Quality of Life Comparison

COMPARED TO

If you lived in United States instead of Japan, you would:

Health

live 5.7 years less


In Japan, the average life expectancy is 86 years (83 years for men, 90 years for women) as of 2020. In United States, that number is 80 years (78 years for men, 82 years for women) as of 2020.

be 8.4 times more likely to be obese


In Japan, 4.3% of adults are obese as of 2016. In United States, that number is 36.2% of people as of 2016.

Economy

make 39.4% more money


Japan has a GDP per capita of $42,900 as of 2017, while in United States, the GDP per capita is $59,800 as of 2017.

pay a 29.2% lower top tax rate


Japan has a top tax rate of 56.0% as of 2016. In United States, the top tax rate is 39.6% as of 2016.

be 51.7% more likely to be unemployed


In Japan, 2.9% of adults are unemployed as of 2017. In United States, that number is 4.4% as of 2017.

Life

have 69.9% more children


In Japan, there are approximately 7.3 babies per 1,000 people as of 2020. In United States, there are 12.4 babies per 1,000 people as of 2020.

be 3.8 times more likely to die during childbirth


In Japan, approximately 5.0 women per 100,000 births die during labor as of 2017. In United States, 19.0 women do as of 2017.

be 2.8 times more likely to die during infancy


In Japan, approximately 1.9 children die before they reach the age of one as of 2020. In United States, on the other hand, 5.3 children do as of 2020.

Expenditures

spend 42.9% more on education


Japan spends 3.5% of its total GDP on education as of 2016. United States spends 5.0% of total GDP on education as of 2014.

Geography

see 33.0% less coastline


Japan has a total of 29,751 km of coastline. In United States, that number is 19,924 km.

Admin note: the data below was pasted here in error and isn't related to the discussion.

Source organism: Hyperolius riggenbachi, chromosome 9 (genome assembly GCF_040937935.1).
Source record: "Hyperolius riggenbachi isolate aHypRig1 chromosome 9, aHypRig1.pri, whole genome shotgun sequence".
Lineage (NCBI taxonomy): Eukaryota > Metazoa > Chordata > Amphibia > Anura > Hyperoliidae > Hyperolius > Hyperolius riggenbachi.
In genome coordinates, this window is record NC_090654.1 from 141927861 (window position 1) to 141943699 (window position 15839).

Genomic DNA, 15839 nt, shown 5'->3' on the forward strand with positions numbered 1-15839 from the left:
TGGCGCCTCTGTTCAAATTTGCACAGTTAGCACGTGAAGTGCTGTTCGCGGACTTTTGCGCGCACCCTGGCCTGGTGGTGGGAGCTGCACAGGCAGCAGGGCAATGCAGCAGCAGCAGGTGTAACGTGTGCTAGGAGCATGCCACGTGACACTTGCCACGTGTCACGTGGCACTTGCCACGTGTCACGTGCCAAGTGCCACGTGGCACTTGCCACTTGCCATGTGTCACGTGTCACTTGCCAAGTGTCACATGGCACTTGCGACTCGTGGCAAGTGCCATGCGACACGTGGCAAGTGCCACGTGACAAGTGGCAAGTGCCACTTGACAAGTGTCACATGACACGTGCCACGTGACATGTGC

United States: At a glance

United States (sometimes abbreviated US or USA) is a sovereign country in North America, with a total land area of approximately 9,147,593 sq km. Britain's American colonies broke with the mother country in 1776 and were recognized as the new nation of the United States of America following the Treaty of Paris in 1783. During the 19th and 20th centuries, 37 new states were added to the original 13 as the nation expanded across the North American continent and acquired a number of overseas possessions. The two most traumatic experiences in the nation's history were the Civil War (1861-65), in which a northern Union of states defeated a secessionist Confederacy of 11 southern slave states, and the Great Depression of the 1930s, an economic downturn during which about a quarter of the labor force lost its jobs. Buoyed by victories in World Wars I and II and the end of the Cold War in 1991, the US remains the world's most powerful nation state. Since the end of World War II, the economy has achieved relatively steady growth, low unemployment and inflation, and rapid advances in technology.

How big is United States compared to Japan? See an in-depth size comparison.


The statistics on this page were calculated using the following data sources: The World Factbook, Internal Revenue Service, National Tax Agency Japan.

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